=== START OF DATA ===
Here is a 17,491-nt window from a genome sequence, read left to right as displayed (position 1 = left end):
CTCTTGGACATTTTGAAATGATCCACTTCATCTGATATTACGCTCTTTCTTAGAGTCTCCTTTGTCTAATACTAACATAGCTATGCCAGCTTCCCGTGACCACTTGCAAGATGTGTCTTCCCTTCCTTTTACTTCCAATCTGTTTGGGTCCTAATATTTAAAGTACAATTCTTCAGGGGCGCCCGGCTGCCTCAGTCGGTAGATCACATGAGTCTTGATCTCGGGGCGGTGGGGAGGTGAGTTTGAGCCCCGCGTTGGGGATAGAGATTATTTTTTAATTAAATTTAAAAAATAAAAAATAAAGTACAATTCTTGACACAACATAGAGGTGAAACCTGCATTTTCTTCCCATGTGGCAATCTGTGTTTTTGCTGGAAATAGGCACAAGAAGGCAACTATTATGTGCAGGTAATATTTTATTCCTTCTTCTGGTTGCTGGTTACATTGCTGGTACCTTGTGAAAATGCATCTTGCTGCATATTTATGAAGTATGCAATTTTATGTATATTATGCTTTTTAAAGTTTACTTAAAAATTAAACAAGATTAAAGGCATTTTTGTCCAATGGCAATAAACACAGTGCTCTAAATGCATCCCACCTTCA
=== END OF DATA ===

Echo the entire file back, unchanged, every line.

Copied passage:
Here is a 17,491-nt window from a genome sequence, read left to right as displayed (position 1 = left end):
CTCTTGGACATTTTGAAATGATCCACTTCATCTGATATTACGCTCTTTCTTAGAGTCTCCTTTGTCTAATACTAACATAGCTATGCCAGCTTCCCGTGACCACTTGCAAGATGTGTCTTCCCTTCCTTTTACTTCCAATCTGTTTGGGTCCTAATATTTAAAGTACAATTCTTCAGGGGCGCCCGGCTGCCTCAGTCGGTAGATCACATGAGTCTTGATCTCGGGGCGGTGGGGAGGTGAGTTTGAGCCCCGCGTTGGGGATAGAGATTATTTTTTAATTAAATTTAAAAAATAAAAAATAAAGTACAATTCTTGACACAACATAGAGGTGAAACCTGCATTTTCTTCCCATGTGGCAATCTGTGTTTTTGCTGGAAATAGGCACAAGAAGGCAACTATTATGTGCAGGTAATATTTTATTCCTTCTTCTGGTTGCTGGTTACATTGCTGGTACCTTGTGAAAATGCATCTTGCTGCATATTTATGAAGTATGCAATTTTATGTATATTATGCTTTTTAAAGTTTACTTAAAAATTAAACAAGATTAAAGGCATTTTTGTCCAATGGCAATAAACACAGTGCTCTAAATGCATCCCACCTTCA